an age obsessed with quantifying everything, how do we turn numbers into action when we have
become a nation immune to scale? And there's no better example of this than
what we've seen occur with the severe recession and its various remedies over
the past few years where thousands turned into millions, then billions, and now
trillions with such ease that anyone hardly takes note any longer.
When numbers cease to have
meaning, what then? This is particularly true as we work to bring about a green
shift in engineering.
More than a few technology
companies have profited from the innate consumerism we all harbor within. The
must-have device purchased today becomes passť so quickly that we find ourselves in a never-ending cycle of
seeking the next device that will establish our "tech cred" with our friends
and colleagues. This of course fuels innovation, but it comes with a long-term cost we are just now
beginning to appreciate.
Take for example the emergence of
cells phones over the last two decades. This marvel has changed our lives for
the better in countless ways, but we are only now starting to see the troubling
environmental underside of this communications revolution. When our collective
need to upgrade this technology is accumulated across our population, the
environmental impact becomes significant. Estimates vary, but as a global
population we discard more than 700 million cell phones each year. Of course,
other technologies and industries have similar impacts on our environment, but
the phone - seemingly an extension of ourselves - crystallizes a key issue for
us engineers: We all want to work on the next awesome piece of technology, but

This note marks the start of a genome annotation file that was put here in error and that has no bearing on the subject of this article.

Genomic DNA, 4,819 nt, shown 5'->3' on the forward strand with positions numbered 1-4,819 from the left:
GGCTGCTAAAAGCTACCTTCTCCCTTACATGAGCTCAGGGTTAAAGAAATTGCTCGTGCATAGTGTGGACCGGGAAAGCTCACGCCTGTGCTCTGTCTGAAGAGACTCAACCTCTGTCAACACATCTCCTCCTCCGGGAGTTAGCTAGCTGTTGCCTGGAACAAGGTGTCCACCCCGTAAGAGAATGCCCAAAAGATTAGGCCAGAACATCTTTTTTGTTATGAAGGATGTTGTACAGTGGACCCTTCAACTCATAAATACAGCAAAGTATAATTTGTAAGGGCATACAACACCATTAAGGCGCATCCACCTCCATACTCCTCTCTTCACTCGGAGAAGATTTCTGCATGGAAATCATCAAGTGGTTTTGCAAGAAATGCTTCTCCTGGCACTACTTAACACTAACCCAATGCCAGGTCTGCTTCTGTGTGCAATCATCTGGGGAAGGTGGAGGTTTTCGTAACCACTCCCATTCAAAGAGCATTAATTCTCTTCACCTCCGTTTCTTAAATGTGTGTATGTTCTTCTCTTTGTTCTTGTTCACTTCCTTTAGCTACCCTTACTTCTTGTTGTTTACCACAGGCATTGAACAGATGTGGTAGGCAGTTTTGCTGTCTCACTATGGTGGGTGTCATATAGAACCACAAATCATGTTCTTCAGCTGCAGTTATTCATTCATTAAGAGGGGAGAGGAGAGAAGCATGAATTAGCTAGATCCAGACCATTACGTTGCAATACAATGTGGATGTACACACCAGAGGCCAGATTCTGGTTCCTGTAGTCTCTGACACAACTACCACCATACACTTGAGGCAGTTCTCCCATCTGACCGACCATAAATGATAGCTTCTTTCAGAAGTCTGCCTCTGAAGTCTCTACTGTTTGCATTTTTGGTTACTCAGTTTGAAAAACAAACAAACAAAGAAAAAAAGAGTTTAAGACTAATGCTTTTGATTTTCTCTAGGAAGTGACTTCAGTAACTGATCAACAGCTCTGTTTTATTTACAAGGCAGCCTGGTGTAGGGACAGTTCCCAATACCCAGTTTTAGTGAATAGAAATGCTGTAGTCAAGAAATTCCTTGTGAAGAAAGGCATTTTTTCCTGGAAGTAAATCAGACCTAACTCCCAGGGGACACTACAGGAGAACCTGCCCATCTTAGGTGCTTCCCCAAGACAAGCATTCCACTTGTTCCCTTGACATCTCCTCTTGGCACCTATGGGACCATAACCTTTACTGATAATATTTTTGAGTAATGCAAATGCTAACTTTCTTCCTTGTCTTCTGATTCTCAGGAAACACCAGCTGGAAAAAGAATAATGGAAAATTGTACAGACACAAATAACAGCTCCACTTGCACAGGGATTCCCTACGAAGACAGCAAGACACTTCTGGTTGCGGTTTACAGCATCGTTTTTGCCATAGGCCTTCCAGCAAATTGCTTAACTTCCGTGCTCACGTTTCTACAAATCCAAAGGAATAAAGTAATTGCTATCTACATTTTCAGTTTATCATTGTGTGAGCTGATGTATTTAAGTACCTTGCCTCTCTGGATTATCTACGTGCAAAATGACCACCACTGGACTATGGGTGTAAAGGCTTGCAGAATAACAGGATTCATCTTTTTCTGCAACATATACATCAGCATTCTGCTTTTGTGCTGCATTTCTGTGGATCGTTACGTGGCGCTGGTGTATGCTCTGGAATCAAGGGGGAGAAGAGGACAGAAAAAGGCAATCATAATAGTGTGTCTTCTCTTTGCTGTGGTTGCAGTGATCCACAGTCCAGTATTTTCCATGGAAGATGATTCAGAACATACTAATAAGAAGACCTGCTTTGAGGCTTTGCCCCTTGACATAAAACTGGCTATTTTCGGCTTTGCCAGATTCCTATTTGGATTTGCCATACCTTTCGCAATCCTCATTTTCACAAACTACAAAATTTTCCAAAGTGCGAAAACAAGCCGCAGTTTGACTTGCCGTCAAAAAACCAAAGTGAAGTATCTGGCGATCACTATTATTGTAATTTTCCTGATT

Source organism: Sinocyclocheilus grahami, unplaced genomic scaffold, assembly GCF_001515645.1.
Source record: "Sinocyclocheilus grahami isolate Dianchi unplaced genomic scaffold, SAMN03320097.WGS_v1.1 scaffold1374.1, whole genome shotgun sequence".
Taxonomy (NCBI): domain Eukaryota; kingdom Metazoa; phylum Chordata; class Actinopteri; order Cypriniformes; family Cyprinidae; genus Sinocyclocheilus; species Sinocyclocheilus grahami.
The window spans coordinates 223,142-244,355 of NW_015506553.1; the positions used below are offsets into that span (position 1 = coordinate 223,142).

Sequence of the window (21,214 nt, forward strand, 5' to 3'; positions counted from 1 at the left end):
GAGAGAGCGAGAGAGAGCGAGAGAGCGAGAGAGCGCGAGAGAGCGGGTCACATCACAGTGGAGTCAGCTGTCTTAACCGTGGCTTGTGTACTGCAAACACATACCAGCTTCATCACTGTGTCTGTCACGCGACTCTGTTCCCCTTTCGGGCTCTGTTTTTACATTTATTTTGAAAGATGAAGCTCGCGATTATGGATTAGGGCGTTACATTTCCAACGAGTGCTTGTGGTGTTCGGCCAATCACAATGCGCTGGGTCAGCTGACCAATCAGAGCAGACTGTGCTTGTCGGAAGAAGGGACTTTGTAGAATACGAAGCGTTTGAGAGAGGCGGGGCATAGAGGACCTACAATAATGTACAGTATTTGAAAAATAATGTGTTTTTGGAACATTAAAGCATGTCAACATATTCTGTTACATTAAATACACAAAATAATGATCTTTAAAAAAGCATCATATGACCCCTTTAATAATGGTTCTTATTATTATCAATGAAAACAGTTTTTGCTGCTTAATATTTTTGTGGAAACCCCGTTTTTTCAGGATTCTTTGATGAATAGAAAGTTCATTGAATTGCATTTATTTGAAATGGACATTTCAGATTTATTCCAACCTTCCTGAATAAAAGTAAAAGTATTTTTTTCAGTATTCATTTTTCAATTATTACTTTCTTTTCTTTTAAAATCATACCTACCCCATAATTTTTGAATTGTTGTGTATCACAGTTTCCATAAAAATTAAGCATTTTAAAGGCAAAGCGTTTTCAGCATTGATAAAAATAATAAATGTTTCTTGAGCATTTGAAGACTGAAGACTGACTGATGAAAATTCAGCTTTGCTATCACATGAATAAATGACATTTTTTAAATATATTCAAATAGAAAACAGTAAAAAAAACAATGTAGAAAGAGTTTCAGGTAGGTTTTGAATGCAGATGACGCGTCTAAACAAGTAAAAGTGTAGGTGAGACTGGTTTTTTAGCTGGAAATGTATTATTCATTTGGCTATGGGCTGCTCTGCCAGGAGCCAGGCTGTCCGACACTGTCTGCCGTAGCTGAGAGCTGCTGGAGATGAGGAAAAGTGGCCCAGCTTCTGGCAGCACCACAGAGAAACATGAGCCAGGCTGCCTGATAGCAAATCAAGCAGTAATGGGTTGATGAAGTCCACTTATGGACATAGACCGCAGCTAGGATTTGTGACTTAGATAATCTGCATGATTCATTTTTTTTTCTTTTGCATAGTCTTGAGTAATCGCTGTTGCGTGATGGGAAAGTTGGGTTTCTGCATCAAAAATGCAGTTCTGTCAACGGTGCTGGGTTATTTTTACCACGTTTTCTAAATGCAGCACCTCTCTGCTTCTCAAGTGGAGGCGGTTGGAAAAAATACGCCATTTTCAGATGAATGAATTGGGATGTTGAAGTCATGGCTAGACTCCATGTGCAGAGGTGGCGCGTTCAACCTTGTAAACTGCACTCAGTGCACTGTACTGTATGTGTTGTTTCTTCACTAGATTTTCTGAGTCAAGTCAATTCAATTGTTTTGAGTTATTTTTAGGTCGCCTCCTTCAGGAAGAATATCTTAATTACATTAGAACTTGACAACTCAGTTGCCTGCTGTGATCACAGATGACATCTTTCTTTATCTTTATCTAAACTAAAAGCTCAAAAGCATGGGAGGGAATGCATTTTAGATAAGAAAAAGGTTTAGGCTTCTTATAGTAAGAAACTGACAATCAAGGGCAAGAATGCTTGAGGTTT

don't want to have to be burdened with the reality that our success will lead
to an accumulated environmental impact.
This has posed a real challenge
for educating future engineers: How do we broaden our young students'
perspectives from one of "design for performance" to include "design for
obsolescence" particularly when waste at the individual levels seems so
To bring this issue to life, we
are trying something new at my own engineering school. As a supplement to often
dry federal reports, we have recently brought the powerful show Running
Chris Jordan to the very heart of our main engineering building.
iconic collection of images of consumerism and technology provides the
opportunity for our future engineers to physically confront an engineering
issue that is awaiting their best ideas (http://www.chrisjordan.com/gallery/rtn/
). Reactions are often strong - there is a tendency by some in the
engineering community to dismiss these works. But their real power is that they
are images of facts - indisputable facts about rampant consumerism and
technology's codependence upon this most human of traits.